Calm winds limit fire growth, air attack against Finlay Creek wildfire

The Finlay Creek wildfire is pictured in this aerial photo from the B.C. Wildfire Service.
Image Credit: TWITTER/B.C. Wildfire

PENTICTON - Relatively calm winds are both helping and hindering the battle to contain the Finlay Creek fire between Summerland and Peachland today.

Heather Rice with B.C. Wildfire says 47 firefighters and 10 helicopters continue to work the blaze, along with 23 pieces of heavy equipment today, Sept. 6.

“Fire behaviour overnight and today is calm, because winds are calm, so that always helps us," Rice says. "We do have quite a bit of smoke, though, and we’re just starting to use helicopters this morning. Smoke will continue to impact that if it remains as calm as it is today."

The fire remains at 1,000 hectares in size, though it continues to be active on the southern front with an organized flame front, she says.

An area restriction for all Crown land in the vicinity of the Finlay Creek wildfire also went into effect at 9 a.m. today. The order applies to all Crown land within the geographic boundaries outlined on the map available online.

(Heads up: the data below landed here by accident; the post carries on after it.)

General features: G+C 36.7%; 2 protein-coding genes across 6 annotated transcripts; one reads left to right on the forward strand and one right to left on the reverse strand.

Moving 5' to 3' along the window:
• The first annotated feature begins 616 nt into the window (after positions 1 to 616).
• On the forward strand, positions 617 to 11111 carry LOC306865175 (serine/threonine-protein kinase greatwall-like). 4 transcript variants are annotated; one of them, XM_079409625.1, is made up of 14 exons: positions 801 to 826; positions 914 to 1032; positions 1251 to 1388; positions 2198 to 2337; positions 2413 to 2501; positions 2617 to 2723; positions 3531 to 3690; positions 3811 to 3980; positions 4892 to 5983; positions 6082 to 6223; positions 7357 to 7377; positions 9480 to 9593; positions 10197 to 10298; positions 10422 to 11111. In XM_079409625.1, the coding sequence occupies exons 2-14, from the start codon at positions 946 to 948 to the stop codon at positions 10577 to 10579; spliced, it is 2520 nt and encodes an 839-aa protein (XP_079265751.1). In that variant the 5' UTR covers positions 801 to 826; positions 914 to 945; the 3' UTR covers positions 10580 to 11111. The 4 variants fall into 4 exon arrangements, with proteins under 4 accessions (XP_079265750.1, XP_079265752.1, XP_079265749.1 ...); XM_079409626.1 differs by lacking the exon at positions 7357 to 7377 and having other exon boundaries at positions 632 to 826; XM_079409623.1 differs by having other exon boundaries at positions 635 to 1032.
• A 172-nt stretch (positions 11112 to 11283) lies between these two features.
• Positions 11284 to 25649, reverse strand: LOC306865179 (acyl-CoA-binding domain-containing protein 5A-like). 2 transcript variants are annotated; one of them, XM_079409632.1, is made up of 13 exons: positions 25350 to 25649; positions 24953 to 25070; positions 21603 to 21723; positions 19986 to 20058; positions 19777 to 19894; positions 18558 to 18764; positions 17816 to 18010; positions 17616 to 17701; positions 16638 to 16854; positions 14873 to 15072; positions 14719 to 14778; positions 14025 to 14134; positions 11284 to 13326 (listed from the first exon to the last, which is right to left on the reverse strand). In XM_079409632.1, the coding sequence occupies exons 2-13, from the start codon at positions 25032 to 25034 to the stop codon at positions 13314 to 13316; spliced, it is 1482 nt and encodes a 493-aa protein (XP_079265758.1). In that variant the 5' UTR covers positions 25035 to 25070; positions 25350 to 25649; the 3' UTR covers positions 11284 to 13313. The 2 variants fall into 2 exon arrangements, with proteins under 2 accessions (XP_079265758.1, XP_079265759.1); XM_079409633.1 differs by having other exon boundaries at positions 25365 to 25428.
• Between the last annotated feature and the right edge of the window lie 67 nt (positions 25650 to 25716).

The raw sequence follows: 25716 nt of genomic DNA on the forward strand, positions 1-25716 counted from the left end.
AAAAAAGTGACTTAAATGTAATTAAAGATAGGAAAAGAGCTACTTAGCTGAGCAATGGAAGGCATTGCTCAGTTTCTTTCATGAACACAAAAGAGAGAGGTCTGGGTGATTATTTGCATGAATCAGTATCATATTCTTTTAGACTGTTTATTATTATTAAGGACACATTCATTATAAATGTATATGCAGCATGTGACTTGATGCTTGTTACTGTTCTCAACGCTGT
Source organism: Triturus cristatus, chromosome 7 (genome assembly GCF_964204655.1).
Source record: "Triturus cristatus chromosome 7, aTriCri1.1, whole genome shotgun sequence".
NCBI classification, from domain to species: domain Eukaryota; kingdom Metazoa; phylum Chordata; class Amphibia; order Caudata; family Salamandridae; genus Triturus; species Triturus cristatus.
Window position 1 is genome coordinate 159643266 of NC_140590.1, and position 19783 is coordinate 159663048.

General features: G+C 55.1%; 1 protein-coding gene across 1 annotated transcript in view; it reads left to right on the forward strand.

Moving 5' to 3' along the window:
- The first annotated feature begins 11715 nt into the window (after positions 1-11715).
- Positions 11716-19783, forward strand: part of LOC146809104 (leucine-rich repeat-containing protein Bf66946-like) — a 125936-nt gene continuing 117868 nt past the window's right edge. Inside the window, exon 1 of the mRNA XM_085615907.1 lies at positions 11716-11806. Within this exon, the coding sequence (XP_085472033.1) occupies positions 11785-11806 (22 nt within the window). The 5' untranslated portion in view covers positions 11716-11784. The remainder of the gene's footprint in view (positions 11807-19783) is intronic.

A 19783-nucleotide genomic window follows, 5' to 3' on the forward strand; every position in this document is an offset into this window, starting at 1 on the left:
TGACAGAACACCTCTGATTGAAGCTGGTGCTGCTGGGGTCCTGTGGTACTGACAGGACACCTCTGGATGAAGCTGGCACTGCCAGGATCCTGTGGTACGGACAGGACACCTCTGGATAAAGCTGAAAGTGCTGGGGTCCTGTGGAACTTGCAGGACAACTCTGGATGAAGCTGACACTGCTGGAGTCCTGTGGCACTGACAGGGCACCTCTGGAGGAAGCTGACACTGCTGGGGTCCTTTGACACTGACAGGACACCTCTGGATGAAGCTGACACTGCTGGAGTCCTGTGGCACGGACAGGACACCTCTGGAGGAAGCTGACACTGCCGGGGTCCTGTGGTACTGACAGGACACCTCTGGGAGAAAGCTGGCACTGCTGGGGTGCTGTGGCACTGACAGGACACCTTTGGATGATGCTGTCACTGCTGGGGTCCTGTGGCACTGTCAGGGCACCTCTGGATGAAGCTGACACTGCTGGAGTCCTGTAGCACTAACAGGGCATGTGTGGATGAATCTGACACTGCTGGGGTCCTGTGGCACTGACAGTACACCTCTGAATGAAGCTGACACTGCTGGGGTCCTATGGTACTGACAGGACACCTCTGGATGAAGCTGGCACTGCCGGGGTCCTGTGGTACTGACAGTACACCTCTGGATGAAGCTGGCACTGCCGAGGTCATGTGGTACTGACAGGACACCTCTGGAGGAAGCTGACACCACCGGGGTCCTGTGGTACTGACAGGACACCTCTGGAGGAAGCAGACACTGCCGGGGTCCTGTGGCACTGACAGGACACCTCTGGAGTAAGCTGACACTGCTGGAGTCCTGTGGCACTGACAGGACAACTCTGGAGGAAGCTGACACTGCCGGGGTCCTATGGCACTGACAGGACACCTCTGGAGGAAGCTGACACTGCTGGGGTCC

The area restriction means no one without authorization is allowed in the Finley Creek wildfire restricted area unless travelling through it or participating in a commercial activity within the regular course of business or employment on private or leased lands.

The order remains in effect until noon on Oct. 31, or until it is rescinded.

This map from the B.C. Wildfire Service shows the Finlay Creek wildfire.
This map from the B.C. Wildfire Service shows the Finlay Creek wildfire.
Image Credit: SUBMITTED

To contact a reporter for this story, email Steve Arstad or call 250-488-3065 or email the editor. You can also submit photos, videos or news tips to the newsroom and be entered to win a monthly prize draw.

We welcome your comments and opinions on our stories but play nice. We won't censor or delete comments unless they contain off-topic statements or links, unnecessary vulgarity, false facts, spam or obviously fake profiles. If you have any concerns about what you see in comments, email the editor in the link above. 

Colin Hugh Martin
How a Shuswap man smuggled loads of cocaine, ecstasy and pot across the border
He used a fictitious company, helicopters, and encrypted Blackberries to move the drugs back and forth between Canada and the U.S., until undercover agents busted the operation in 2009.  Now, after a nearly ten year legal battle, Colin

Top News